ALBI, France — I was late, oh so late, as my car’s GPS had expired in the midst of remote vineyards and stands of cypress and golden fields of humanoid-looking sunflowers.
So this American kept hurtling down medieval farm roads making wrong turn after wrong turn until, miracle sacre, I suddenly found myself at Hotel La Reserve, a handsome country hotel with manicured grounds and a glittering swimming pool. Attractive if anxious looking young men and women parted, and at their center, sitting on a white couch, was poor Thibaut Pinot, the great hope to capture this tour for France.
He wore a 1,000-yard stare.
Tragedy had befallen him a day earlier. The Tour de France peloton, the amoeba-like mass of more than 100 cyclists who ride fast and hip to hip came to a ubiquitous roundabout, and Pinot and his team made the split second decision to go left instead of right.
That exposed all to cutting cross winds. He fell dozens of seconds off the pace and that might as well have been two hours.
Pinot cannot bring himself to say much at this news conference. So his manager, Marc Madiot, with a great head of white hair and a defiant jut to his chin, commanded the couch like a captain on the poop deck. As my French comprises a bouillabaisse of nouns and verbs, and conjugations that too rarely align, I understood mostly his many recitations of jamais! as in never give up, never surrender, never.
Afterward I sidled up and asked to have a few words in English. Madiot studied me with a truly fine sneer and said: “En francais! Seulement!” In French, only.
I was hungry and tired. I could feel my inner New Yorker coming on. Our country has enough foreign policy problems, so I nodded and returned to those medieval roads.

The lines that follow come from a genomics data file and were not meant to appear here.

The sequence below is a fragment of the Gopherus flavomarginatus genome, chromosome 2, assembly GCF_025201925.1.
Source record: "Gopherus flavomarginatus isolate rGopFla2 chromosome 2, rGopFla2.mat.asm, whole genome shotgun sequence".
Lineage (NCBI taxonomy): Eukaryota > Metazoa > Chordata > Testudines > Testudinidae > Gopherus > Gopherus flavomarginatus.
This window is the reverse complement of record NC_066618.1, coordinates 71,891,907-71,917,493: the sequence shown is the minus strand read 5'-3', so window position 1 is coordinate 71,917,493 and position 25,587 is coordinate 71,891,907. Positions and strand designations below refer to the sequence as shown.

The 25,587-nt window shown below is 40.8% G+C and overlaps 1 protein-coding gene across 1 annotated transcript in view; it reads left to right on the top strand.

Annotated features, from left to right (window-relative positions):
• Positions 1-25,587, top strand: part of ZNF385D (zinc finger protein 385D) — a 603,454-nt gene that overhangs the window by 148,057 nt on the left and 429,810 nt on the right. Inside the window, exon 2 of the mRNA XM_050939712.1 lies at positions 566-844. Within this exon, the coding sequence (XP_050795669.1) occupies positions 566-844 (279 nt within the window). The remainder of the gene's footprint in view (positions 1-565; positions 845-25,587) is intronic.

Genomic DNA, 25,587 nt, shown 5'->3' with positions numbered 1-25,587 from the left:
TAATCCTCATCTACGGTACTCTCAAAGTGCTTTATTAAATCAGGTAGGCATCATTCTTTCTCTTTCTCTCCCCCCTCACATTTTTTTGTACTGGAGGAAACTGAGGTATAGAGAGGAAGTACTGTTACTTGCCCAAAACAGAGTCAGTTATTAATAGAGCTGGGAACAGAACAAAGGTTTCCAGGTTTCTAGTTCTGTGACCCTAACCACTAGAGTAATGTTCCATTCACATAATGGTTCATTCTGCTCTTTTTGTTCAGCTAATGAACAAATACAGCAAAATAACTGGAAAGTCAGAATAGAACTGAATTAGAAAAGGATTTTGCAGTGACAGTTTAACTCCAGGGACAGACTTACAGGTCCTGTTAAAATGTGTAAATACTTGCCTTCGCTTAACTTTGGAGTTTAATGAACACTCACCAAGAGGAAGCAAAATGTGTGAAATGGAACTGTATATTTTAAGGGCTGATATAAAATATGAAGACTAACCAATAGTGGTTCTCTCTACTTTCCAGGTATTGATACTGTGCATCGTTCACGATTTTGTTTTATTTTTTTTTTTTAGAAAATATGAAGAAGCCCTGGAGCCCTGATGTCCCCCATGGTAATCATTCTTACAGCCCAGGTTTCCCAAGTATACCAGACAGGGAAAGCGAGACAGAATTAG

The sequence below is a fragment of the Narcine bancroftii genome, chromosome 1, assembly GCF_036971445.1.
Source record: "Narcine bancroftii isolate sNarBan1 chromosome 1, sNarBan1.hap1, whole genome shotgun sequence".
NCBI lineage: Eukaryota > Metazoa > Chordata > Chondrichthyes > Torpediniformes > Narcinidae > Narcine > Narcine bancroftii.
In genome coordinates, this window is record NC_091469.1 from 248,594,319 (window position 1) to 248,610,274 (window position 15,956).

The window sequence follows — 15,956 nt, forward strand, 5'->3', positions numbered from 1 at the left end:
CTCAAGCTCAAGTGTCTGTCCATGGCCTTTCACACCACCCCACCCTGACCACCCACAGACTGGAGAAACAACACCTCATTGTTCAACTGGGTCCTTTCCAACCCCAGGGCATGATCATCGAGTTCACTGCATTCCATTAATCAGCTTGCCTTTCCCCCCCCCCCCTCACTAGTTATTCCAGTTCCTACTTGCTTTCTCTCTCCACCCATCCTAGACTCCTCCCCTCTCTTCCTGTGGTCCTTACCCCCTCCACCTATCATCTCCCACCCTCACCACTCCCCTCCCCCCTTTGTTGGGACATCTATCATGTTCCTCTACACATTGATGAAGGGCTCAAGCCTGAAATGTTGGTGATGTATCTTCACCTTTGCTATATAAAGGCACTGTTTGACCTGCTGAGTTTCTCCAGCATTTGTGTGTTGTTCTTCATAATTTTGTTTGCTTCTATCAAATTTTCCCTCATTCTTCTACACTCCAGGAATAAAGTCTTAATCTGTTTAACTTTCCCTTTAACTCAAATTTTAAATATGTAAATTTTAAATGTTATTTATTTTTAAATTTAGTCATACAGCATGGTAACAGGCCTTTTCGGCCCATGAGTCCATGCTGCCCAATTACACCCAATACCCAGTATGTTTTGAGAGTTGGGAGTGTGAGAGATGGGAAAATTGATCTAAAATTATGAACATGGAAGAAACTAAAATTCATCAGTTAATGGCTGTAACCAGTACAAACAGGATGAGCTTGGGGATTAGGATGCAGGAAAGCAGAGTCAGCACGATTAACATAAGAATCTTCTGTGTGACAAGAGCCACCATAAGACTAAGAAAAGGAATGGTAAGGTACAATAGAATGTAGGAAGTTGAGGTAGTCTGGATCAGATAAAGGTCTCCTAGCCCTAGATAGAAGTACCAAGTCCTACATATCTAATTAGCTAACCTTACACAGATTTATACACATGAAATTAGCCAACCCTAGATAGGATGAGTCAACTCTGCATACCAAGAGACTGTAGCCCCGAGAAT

So it goes in the Tour de France, that most glorious and heartbreaking of the world’s cycling races, a many thousands of kilometers pell-mell journey from the cobbled streets of Belgium across so often conquered Alsace-Lorraine to the scorching hills of the Cote D’Azur to the thoroughly humbling climbs of 5,000 and 6,000 feet in the Pyrenees and Alps and finally after three weeks into Paris.
I parachuted into the race seven days on, which is like putting in your canoe in class-four rapids. I caught up with the cyclists as they cut across the Massif Central, an austerely beautiful region of extinct volcanoes and forests and white-tailed hawks soaring above chalky gorges.
I found my way to Lacalm, a 185-person hamlet that sits at 3,694 feet, the highest point of the race this day. As half the roads in the region were closed to traffic, I had traveled ever more remote roads, country lanes where you eyed an oncoming driver coming fast and tried to decide which of you would roll onto the grass to let the other pass.
As my belief in reincarnation is less than firm, I deferred.
Downtown Lacalm had a few dozen medieval homes, a shop or four and ancient bikes decorated merrily with paper carnations. A vast wrought iron cross with a writhing alabaster Jesus loomed over the town, which felt metaphorically appropriate given the imminent appearance of grimacing lung seared cyclists.
Up the road we heard was a great roar – un ruggissement – and I craned my neck looking for riders. Non. It was the carnival that traveled across France with these riders, a collection of caterwauling, beeping knock offs of Thanksgiving Day floats, advertising fried chicken and an optical chains, a brand of sausage and an amusement park, and every one moved at high rates of speed. Men road stationary bikes atop some of these wobbling floats, and helpers tossed key chains and sun visors and the odd candy and paper at the feet of spectators. I got winged by a tchotchke for a medical service.